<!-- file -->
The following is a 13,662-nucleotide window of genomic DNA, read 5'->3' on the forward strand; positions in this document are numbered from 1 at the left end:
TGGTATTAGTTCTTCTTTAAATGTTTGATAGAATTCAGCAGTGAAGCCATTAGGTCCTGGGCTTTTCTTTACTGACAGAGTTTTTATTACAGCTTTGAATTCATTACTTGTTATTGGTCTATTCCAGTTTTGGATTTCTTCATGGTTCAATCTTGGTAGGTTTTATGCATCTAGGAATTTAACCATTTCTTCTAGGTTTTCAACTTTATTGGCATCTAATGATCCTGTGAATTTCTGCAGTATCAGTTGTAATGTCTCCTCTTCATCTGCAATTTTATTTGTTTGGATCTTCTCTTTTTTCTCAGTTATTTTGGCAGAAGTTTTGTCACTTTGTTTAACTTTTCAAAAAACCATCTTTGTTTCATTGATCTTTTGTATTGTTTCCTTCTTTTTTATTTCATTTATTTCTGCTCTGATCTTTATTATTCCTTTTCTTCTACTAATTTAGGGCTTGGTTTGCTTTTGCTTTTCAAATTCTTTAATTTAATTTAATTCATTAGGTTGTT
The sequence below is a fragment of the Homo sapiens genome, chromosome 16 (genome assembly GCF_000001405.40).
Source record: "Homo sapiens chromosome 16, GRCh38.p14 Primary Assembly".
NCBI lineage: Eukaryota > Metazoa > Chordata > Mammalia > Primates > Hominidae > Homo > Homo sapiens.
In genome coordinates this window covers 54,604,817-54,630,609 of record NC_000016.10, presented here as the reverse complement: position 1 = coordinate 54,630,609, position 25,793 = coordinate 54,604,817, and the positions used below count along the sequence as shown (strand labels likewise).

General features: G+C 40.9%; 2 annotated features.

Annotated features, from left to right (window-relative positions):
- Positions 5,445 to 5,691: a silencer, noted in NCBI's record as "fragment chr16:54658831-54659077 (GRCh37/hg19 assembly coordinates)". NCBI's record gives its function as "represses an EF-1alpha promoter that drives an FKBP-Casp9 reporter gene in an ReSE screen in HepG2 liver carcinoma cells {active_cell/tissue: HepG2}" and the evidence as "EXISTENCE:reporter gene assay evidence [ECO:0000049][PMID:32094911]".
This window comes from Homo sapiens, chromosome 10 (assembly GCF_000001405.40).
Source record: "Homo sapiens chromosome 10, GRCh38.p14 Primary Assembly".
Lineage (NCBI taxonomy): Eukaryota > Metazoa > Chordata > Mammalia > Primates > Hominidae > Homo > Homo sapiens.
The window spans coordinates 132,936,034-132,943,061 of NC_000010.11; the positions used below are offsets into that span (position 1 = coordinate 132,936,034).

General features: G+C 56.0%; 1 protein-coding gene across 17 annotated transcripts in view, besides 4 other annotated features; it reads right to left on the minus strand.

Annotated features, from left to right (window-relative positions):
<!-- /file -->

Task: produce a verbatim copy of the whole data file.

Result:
The following is a 13,662-nucleotide window of genomic DNA, read 5'->3' on the forward strand; positions in this document are numbered from 1 at the left end:
TGGTATTAGTTCTTCTTTAAATGTTTGATAGAATTCAGCAGTGAAGCCATTAGGTCCTGGGCTTTTCTTTACTGACAGAGTTTTTATTACAGCTTTGAATTCATTACTTGTTATTGGTCTATTCCAGTTTTGGATTTCTTCATGGTTCAATCTTGGTAGGTTTTATGCATCTAGGAATTTAACCATTTCTTCTAGGTTTTCAACTTTATTGGCATCTAATGATCCTGTGAATTTCTGCAGTATCAGTTGTAATGTCTCCTCTTCATCTGCAATTTTATTTGTTTGGATCTTCTCTTTTTTCTCAGTTATTTTGGCAGAAGTTTTGTCACTTTGTTTAACTTTTCAAAAAACCATCTTTGTTTCATTGATCTTTTGTATTGTTTCCTTCTTTTTTATTTCATTTATTTCTGCTCTGATCTTTATTATTCCTTTTCTTCTACTAATTTAGGGCTTGGTTTGCTTTTGCTTTTCAAATTCTTTAATTTAATTTAATTCATTAGGTTGTT
The sequence below is a fragment of the Homo sapiens genome, chromosome 16 (genome assembly GCF_000001405.40).
Source record: "Homo sapiens chromosome 16, GRCh38.p14 Primary Assembly".
NCBI lineage: Eukaryota > Metazoa > Chordata > Mammalia > Primates > Hominidae > Homo > Homo sapiens.
In genome coordinates this window covers 54,604,817-54,630,609 of record NC_000016.10, presented here as the reverse complement: position 1 = coordinate 54,630,609, position 25,793 = coordinate 54,604,817, and the positions used below count along the sequence as shown (strand labels likewise).

General features: G+C 40.9%; 2 annotated features.

Annotated features, from left to right (window-relative positions):
- Positions 5,445 to 5,691: a silencer, noted in NCBI's record as "fragment chr16:54658831-54659077 (GRCh37/hg19 assembly coordinates)". NCBI's record gives its function as "represses an EF-1alpha promoter that drives an FKBP-Casp9 reporter gene in an ReSE screen in HepG2 liver carcinoma cells {active_cell/tissue: HepG2}" and the evidence as "EXISTENCE:reporter gene assay evidence [ECO:0000049][PMID:32094911]".
This window comes from Homo sapiens, chromosome 10 (assembly GCF_000001405.40).
Source record: "Homo sapiens chromosome 10, GRCh38.p14 Primary Assembly".
Lineage (NCBI taxonomy): Eukaryota > Metazoa > Chordata > Mammalia > Primates > Hominidae > Homo > Homo sapiens.
The window spans coordinates 132,936,034-132,943,061 of NC_000010.11; the positions used below are offsets into that span (position 1 = coordinate 132,936,034).

General features: G+C 56.0%; 1 protein-coding gene across 17 annotated transcripts in view, besides 4 other annotated features; it reads right to left on the minus strand.

Annotated features, from left to right (window-relative positions):